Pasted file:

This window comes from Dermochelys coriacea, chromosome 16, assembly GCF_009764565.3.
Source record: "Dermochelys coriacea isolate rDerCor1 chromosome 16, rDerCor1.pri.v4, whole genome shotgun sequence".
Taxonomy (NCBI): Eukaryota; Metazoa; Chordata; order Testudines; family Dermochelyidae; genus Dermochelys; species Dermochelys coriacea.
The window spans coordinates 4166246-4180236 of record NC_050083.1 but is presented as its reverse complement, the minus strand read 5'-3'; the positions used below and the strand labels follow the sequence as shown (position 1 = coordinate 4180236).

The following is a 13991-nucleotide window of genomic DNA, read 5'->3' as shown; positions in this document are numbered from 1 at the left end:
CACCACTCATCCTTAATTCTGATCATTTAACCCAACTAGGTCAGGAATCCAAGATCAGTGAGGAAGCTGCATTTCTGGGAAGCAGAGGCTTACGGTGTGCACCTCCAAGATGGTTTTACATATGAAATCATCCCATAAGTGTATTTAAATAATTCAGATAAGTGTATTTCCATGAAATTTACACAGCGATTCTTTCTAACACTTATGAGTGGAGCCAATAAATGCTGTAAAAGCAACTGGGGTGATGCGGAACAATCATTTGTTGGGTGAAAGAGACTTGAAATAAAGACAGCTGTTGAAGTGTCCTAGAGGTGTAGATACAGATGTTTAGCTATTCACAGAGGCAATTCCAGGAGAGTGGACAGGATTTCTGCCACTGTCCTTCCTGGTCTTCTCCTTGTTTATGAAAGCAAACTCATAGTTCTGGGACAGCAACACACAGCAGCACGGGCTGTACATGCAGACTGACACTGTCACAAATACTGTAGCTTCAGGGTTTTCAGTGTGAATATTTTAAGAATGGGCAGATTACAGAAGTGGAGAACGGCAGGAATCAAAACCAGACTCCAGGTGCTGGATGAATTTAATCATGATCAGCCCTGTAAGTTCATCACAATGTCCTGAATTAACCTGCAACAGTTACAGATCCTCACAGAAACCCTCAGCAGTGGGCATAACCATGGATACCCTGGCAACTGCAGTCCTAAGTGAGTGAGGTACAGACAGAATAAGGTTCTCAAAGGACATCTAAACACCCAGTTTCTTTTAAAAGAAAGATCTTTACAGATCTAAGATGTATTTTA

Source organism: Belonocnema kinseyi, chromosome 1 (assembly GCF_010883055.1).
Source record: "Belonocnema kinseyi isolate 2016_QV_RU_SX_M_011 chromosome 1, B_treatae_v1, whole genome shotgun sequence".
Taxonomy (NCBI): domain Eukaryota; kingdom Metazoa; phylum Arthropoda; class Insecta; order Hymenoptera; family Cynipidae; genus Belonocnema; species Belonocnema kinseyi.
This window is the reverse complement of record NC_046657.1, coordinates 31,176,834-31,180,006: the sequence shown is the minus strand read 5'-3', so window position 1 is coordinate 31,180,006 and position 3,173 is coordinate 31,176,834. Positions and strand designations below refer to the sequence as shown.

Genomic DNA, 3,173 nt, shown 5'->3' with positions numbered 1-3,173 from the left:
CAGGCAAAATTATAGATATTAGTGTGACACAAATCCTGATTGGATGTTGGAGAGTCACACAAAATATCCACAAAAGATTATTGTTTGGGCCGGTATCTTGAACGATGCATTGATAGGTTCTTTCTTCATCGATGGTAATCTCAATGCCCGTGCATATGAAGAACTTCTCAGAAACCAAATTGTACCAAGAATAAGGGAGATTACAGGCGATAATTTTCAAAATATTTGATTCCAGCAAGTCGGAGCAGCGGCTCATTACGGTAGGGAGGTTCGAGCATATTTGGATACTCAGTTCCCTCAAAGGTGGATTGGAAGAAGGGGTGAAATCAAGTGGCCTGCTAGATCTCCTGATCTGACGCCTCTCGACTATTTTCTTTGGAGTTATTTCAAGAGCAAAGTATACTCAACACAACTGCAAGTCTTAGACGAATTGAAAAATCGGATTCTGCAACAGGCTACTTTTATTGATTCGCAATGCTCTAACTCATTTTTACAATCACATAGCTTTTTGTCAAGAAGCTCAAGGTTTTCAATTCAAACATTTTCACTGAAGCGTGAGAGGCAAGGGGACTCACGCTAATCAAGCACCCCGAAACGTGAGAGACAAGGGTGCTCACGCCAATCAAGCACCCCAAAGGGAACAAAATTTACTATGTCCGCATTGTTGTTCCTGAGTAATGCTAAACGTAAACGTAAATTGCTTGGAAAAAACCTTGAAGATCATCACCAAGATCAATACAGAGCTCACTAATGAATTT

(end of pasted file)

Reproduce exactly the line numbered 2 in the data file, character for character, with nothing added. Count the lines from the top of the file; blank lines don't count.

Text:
Source record: "Dermochelys coriacea isolate rDerCor1 chromosome 16, rDerCor1.pri.v4, whole genome shotgun sequence".